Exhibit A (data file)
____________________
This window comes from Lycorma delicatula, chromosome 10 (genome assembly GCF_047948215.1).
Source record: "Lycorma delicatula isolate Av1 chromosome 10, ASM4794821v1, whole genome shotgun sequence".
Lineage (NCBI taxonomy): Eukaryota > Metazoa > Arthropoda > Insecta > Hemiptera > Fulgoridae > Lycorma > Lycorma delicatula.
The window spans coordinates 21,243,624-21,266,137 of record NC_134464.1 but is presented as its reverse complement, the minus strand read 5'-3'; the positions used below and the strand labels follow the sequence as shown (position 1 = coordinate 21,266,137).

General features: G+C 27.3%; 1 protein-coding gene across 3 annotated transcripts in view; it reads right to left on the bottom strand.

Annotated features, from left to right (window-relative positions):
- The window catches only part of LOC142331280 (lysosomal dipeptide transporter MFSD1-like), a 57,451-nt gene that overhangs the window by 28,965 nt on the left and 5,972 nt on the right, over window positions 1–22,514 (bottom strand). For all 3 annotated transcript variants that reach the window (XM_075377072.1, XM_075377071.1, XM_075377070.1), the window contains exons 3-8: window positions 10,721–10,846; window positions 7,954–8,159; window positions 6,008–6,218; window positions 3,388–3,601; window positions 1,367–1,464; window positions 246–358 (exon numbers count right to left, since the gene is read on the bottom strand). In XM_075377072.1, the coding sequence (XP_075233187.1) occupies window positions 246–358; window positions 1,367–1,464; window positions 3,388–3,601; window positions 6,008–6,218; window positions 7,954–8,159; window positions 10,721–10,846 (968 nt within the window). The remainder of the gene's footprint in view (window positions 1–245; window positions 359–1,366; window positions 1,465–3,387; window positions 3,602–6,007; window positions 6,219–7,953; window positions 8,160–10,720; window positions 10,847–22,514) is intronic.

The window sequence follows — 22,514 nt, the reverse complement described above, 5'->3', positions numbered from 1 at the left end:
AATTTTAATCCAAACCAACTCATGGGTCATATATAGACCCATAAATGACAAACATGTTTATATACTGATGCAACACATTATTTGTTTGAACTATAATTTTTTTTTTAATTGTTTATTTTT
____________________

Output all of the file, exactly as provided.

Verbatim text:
This window comes from Lycorma delicatula, chromosome 10 (genome assembly GCF_047948215.1).
Source record: "Lycorma delicatula isolate Av1 chromosome 10, ASM4794821v1, whole genome shotgun sequence".
Lineage (NCBI taxonomy): Eukaryota > Metazoa > Arthropoda > Insecta > Hemiptera > Fulgoridae > Lycorma > Lycorma delicatula.
The window spans coordinates 21,243,624-21,266,137 of record NC_134464.1 but is presented as its reverse complement, the minus strand read 5'-3'; the positions used below and the strand labels follow the sequence as shown (position 1 = coordinate 21,266,137).

General features: G+C 27.3%; 1 protein-coding gene across 3 annotated transcripts in view; it reads right to left on the bottom strand.

Annotated features, from left to right (window-relative positions):
- The window catches only part of LOC142331280 (lysosomal dipeptide transporter MFSD1-like), a 57,451-nt gene that overhangs the window by 28,965 nt on the left and 5,972 nt on the right, over window positions 1–22,514 (bottom strand). For all 3 annotated transcript variants that reach the window (XM_075377072.1, XM_075377071.1, XM_075377070.1), the window contains exons 3-8: window positions 10,721–10,846; window positions 7,954–8,159; window positions 6,008–6,218; window positions 3,388–3,601; window positions 1,367–1,464; window positions 246–358 (exon numbers count right to left, since the gene is read on the bottom strand). In XM_075377072.1, the coding sequence (XP_075233187.1) occupies window positions 246–358; window positions 1,367–1,464; window positions 3,388–3,601; window positions 6,008–6,218; window positions 7,954–8,159; window positions 10,721–10,846 (968 nt within the window). The remainder of the gene's footprint in view (window positions 1–245; window positions 359–1,366; window positions 1,465–3,387; window positions 3,602–6,007; window positions 6,219–7,953; window positions 8,160–10,720; window positions 10,847–22,514) is intronic.

The window sequence follows — 22,514 nt, the reverse complement described above, 5'->3', positions numbered from 1 at the left end:
AATTTTAATCCAAACCAACTCATGGGTCATATATAGACCCATAAATGACAAACATGTTTATATACTGATGCAACACATTATTTGTTTGAACTATAATTTTTTTTTTAATTGTTTATTTTT